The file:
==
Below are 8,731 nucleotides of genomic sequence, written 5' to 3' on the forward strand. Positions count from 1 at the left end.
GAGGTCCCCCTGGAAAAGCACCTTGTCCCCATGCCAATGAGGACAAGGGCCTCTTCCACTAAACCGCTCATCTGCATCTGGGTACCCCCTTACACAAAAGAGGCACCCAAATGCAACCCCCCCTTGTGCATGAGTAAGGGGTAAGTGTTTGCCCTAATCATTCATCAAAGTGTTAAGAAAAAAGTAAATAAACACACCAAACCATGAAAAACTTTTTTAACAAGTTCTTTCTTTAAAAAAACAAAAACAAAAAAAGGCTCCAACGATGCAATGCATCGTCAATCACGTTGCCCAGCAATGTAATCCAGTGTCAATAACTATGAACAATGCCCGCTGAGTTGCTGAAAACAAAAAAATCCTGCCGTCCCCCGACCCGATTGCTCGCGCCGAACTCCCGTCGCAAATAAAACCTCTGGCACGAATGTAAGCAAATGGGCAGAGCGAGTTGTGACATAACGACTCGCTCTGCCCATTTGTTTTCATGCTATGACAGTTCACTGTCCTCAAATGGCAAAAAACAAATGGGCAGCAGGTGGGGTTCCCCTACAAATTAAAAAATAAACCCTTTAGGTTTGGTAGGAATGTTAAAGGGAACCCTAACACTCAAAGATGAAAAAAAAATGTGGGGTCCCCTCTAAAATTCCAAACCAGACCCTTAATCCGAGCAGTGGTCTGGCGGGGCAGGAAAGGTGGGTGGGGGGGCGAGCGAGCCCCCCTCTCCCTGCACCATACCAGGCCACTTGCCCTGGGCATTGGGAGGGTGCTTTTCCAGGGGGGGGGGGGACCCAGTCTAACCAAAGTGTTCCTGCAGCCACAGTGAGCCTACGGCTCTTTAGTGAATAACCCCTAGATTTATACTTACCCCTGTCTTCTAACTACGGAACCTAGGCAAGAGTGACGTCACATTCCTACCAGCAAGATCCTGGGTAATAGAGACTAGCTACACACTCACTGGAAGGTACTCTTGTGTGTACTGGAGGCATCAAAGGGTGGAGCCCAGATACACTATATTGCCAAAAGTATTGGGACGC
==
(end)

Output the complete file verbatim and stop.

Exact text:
Below are 8,731 nucleotides of genomic sequence, written 5' to 3' on the forward strand. Positions count from 1 at the left end.
GAGGTCCCCCTGGAAAAGCACCTTGTCCCCATGCCAATGAGGACAAGGGCCTCTTCCACTAAACCGCTCATCTGCATCTGGGTACCCCCTTACACAAAAGAGGCACCCAAATGCAACCCCCCCTTGTGCATGAGTAAGGGGTAAGTGTTTGCCCTAATCATTCATCAAAGTGTTAAGAAAAAAGTAAATAAACACACCAAACCATGAAAAACTTTTTTAACAAGTTCTTTCTTTAAAAAAACAAAAACAAAAAAAGGCTCCAACGATGCAATGCATCGTCAATCACGTTGCCCAGCAATGTAATCCAGTGTCAATAACTATGAACAATGCCCGCTGAGTTGCTGAAAACAAAAAAATCCTGCCGTCCCCCGACCCGATTGCTCGCGCCGAACTCCCGTCGCAAATAAAACCTCTGGCACGAATGTAAGCAAATGGGCAGAGCGAGTTGTGACATAACGACTCGCTCTGCCCATTTGTTTTCATGCTATGACAGTTCACTGTCCTCAAATGGCAAAAAACAAATGGGCAGCAGGTGGGGTTCCCCTACAAATTAAAAAATAAACCCTTTAGGTTTGGTAGGAATGTTAAAGGGAACCCTAACACTCAAAGATGAAAAAAAAATGTGGGGTCCCCTCTAAAATTCCAAACCAGACCCTTAATCCGAGCAGTGGTCTGGCGGGGCAGGAAAGGTGGGTGGGGGGGCGAGCGAGCCCCCCTCTCCCTGCACCATACCAGGCCACTTGCCCTGGGCATTGGGAGGGTGCTTTTCCAGGGGGGGGGGGGACCCAGTCTAACCAAAGTGTTCCTGCAGCCACAGTGAGCCTACGGCTCTTTAGTGAATAACCCCTAGATTTATACTTACCCCTGTCTTCTAACTACGGAACCTAGGCAAGAGTGACGTCACATTCCTACCAGCAAGATCCTGGGTAATAGAGACTAGCTACACACTCACTGGAAGGTACTCTTGTGTGTACTGGAGGCATCAAAGGGTGGAGCCCAGATACACTATATTGCCAAAAGTATTGGGACGC